Fossil Fuels Dominate India’s Power
Fossil fuels will remain a significant source of energy for India and the region in the coming years. While the costs associated with the long shipping distance to India limit the competitiveness of U.S. coal exports relative to suppliers in other countries, there is significant potential for increased U.S. coal exports, as well as selling big-ticket mining equipment and continuing consulting on mine safety and environmental issues. Increased cooperation in this area would not only create the potential for U.S. technology and service providers to contribute to efforts which increase efficiency and reliability of existing coal power generation and implement clean coal technology, but also to have a real impact on India’s emissions and air quality concerns.
India’s Import of U.S. Oil and Gas
The recent increase in oil and gas sales between the United States and India is another trend likely to continue over the next several years. India’s growing import volume of U.S. crude comes as India seeks to diversify sources, with strong potential for cooperation on Strategic
Petroleum Reserves between the two countries.
Gas will be particularly interesting area to watch. India’s stated goal of increasing the share of gas to 15% in the near-term and the focus on infrastructure and policy reforms in the gas sector provide ample opportunities for growth which USIBC support through its Executive Committee for Energy and Environment. Gas will also play an essential role in achieving India’s renewable energy targets by providing increased flexibility for grid integration. The United States is well positioned to become a key partner in this area, whether it’s through new exports to India, technology exchange or collaboration through the exchange of regulatory best practices.
Innovation is a particularly important component of both countries’ energy strategies, with technical collaboration in areas like smart grids, energy storage, energy efficiency, fossil fuel technologies, and electric vehicles poised to expand over the coming decades. The bilateral relationship provides opportunities for growth through both private enterprise and joint R&D programs like the Partnership to Advance Clean Energy’s new energy storage and smart grid track which could be expanded to include clean coal and civil nuclear cooperation.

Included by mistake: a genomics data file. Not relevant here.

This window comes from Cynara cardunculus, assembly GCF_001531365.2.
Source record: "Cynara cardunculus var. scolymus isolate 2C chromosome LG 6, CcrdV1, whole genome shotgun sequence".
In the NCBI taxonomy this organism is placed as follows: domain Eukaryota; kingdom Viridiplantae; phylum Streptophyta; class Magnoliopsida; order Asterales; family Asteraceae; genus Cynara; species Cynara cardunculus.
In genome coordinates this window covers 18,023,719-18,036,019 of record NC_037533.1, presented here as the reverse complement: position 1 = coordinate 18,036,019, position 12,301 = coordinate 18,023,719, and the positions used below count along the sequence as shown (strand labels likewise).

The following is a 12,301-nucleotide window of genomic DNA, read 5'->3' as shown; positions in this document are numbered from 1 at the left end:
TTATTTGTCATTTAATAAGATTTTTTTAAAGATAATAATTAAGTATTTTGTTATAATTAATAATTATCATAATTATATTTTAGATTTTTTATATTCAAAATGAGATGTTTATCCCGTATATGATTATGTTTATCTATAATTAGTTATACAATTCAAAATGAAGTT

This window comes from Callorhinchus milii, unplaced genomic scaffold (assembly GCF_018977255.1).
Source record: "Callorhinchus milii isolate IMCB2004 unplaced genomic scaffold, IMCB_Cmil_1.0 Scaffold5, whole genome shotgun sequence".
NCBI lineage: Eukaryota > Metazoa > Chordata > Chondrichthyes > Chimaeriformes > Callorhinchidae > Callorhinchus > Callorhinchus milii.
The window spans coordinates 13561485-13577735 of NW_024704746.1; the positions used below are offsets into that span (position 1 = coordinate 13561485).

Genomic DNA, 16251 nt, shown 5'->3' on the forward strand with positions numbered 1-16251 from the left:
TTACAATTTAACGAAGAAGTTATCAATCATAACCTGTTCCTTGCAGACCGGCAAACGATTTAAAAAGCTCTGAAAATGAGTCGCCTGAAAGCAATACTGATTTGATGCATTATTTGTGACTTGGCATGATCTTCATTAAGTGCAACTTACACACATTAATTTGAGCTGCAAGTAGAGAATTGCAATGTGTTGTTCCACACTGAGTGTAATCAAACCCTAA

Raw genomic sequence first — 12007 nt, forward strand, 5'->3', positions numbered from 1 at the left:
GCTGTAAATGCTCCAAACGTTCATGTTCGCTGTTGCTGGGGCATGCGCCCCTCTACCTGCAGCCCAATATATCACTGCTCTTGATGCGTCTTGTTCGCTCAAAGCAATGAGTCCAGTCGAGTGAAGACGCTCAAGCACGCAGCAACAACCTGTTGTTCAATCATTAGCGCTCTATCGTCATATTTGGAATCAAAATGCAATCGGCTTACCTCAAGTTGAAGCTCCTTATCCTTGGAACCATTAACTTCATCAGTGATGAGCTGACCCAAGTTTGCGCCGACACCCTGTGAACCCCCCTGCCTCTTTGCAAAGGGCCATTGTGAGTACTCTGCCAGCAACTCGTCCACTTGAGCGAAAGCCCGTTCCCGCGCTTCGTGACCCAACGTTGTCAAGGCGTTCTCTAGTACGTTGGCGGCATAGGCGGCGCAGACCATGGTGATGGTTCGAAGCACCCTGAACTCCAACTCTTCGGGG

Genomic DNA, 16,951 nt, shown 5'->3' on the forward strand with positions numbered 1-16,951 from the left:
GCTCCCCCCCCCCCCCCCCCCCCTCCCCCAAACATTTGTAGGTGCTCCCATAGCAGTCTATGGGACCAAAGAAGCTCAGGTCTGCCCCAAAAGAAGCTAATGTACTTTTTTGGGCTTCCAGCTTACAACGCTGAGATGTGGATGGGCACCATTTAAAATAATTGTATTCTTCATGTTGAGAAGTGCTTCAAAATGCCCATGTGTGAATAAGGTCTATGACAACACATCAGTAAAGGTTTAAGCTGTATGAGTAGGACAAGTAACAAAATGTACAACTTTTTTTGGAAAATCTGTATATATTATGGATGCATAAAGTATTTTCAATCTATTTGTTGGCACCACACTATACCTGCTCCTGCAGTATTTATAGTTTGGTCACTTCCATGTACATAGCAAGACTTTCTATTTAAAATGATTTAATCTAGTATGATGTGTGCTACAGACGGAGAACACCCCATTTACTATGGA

Electric Vehicles Can Transform India
India’s ambitious agenda for electric vehicles (EV) is another area ripe for increased commercial ties and cooperation. As one of India’s largest and most ambitious programs, EV promotion enjoys government-wide support for India’s electric vehicle and battery manufacturing industries, charging infrastructure, and energy sector development. In September 2018, Prime Minister Modi outlined his vision for India’s mobility development, focused on the “Seven Cs” of mobility – common, connected, convenient, congestion-free, charged, clean and cutting-edge. Successful development of a competitive electric vehicle market in India will require engaging other countries and adopting global best practices for the Indian context.
These technological transformations would also have the benefit of reducing demand for energy imports and increasing India’s energy security through resource diversification. Developing a cleaner and smarter grid alongside a growing number of electric vehicles will be a challenge for India, requiring significant transformation of existing industries like automobile and battery manufacturing, as well as changes to electricity generation and transmission regulations. In all these areas, India and the United States can partner on regulatory and technology development while promoting continued business collaboration and advancing new investments.
January 17, 2019